Asher Kurtz is an up and coming musician and lead guitarist of the band Iris Lune. Having played guitar for almost his entire life, it would be hard to find someone with his skill and talent. Check out my interview with Asher Kurtz and learn more about his band!
Q&A WITH ASHER KURTZ
How would you describe yourself and what you do in your own words?
I’m a Brooklyn based guitarist, composer, producer and improviser, with a strange obsession with Christmas sweaters. I play and write music with a number of different artists in a bunch of different genres. My main group is Iris Lune which I co-lead, co-produce, and co-write the music for.
You grew up in Dallas. How did growing up there shape you into the musician that you are today?
Dallas has a really diverse arts culture and rich music history. Growing up, I went and saw blues shows with my parents, studied guitar with Clint Strong (Merle Haggard’s guitarist) and local legend/multi-instrumentalist legend Roger Boykin. I saw Snarky Puppy in their infancy as a band and played the music of jazz greats Cedar Walton and Red Garland. It all contributed in a big way to how I sound now.
As a graduate of the prestigious Berklee College of Music, what was it like going to school there?
Berklee was an incredible growing experience for me. I knew a lot about the technical aspects of music going in, but the application of those aspects and learning about how to understand what I wanted out of music was where I feel like I gained the most. It provided me with an incredible network and a number of life changing opportunities. Berklee is also where Iris Lune formed.
You have been playing guitar for a really long time now. What has music done for you throughout your life?
Guitar and music in general have provided me with a constant outlet for me to express and reflect on my feelings. It has helped me stay grounded when things around me were not, provided me with friendships that will last a life time, and brought tons of experiences that I’ll never forget.
Which guitarist has inspired you the most and why?
There are way too many guitarists that inspire me but I can narrow it down to my top 3 at the moment. (1) Blake Mills for how diverse, tasteful, and emotional his playing is. (2) Bill Frisell because every note he plays has an endless amount of depth and intention. (3) Mary Halvorson who is an absolute innovator on the instrument, as a composer, and also for being incredibly down to earth and warm even with a bigger name.
Your band is called Iris Lune. When did your band get its start? How has it been trying to get your band’s foot in the door?
We originally got our start in Boston. We began working on our debut EP two years ago and that came out just last year. This was the period where we started realizing the full of our band. Getting our foot in the door has been difficult, as it is for any band when first starting out. As an artist, you put so much time and effort into making your product. You begin to realize that it means nothing if no one hears it. Finding new and inventive ways of marketing yourself in today’s version of the music industry is equally, if not more important, than the product itself. You have to sound incredible, that goes without saying. But, you need to also figure out how to get it to the people that will connect with it the most.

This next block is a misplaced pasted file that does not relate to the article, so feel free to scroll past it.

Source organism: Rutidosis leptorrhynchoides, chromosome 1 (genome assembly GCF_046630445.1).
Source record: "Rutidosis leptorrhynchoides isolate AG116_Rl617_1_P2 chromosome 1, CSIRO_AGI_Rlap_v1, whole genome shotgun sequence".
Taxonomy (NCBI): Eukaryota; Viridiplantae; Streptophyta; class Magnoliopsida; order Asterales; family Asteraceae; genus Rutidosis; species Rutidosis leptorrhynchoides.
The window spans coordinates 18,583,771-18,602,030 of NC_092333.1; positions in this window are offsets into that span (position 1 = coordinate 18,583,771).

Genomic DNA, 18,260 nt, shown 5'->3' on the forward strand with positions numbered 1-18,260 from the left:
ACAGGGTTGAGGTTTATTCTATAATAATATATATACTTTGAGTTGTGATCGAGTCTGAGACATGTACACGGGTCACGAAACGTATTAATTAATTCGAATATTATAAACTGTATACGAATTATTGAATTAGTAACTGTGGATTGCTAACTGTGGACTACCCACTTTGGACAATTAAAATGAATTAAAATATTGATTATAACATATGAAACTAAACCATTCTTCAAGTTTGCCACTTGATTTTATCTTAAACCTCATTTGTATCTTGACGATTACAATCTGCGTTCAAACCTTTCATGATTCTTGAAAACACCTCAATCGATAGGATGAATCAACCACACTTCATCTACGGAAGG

How have you seen progress in the past year since the EP came out?
We’ve had a decently successful year since the release. Some of my favorite things have been playing for the NPR Tiny Desk “On the Road” series, and getting close to one million plays on Spotify. Those have been incredible highlights, but we’re always striving for more.
Iris Lune is about to release a new single entitled “Sewing Skylines to Shores”. Can you tell us a bit about it?
This track has been a blast to work on. It’s taken us even deeper into understanding our own writing style and pushed our limits production wise. Our references for this were more pop oriented than usual, with influences from Rihanna’s “Needed Me” and Disclosure/Lorde’s “Magnets”. This being said, we all agree this direction is a good one for us to go in.
The song describes a man taking his life and the relationship he has with nature. Each verse goes deeper into how the ocean takes him in and the acceptance and peace he feels in his decision to let go of himself and becomes one with the world. Only when he lets go entirely, everything finally makes sense.
Your band has gone on smaller tours before and preforms all around New York. Do you plan on going out on a larger tour someday?
Absolutely! We’re currently on our second east coast tour right now and looking for more opportunities to tour with larger acts all the time. You grow a lot on tour as a band in different ways: musically, as friends, as problem solvers, as business partners, etc. It’s an incredible way to connect with people and build your audience.
If music wasn’t the most possible road for you to go down in order to achieve success, would you still travel down that path? Why or why not?
Success is what you want it to be. My version of success is creating music that I believe in, that is impactful on the lives of others and in the process, supporting myself. This is based on hard work and dedication so whether it is possible or not is up to me in the first place.
What advice would you give to struggling musicians out there who are trying to accomplish their dreams?
Figure out what you want to say with your art and explore every possible option to obtain your goal. The rest is perseverance, hard work, and faith. Always look at the big picture and don’t get caught up in the minutia.
(Phot Cred: Dani Gros and Tammy Ying)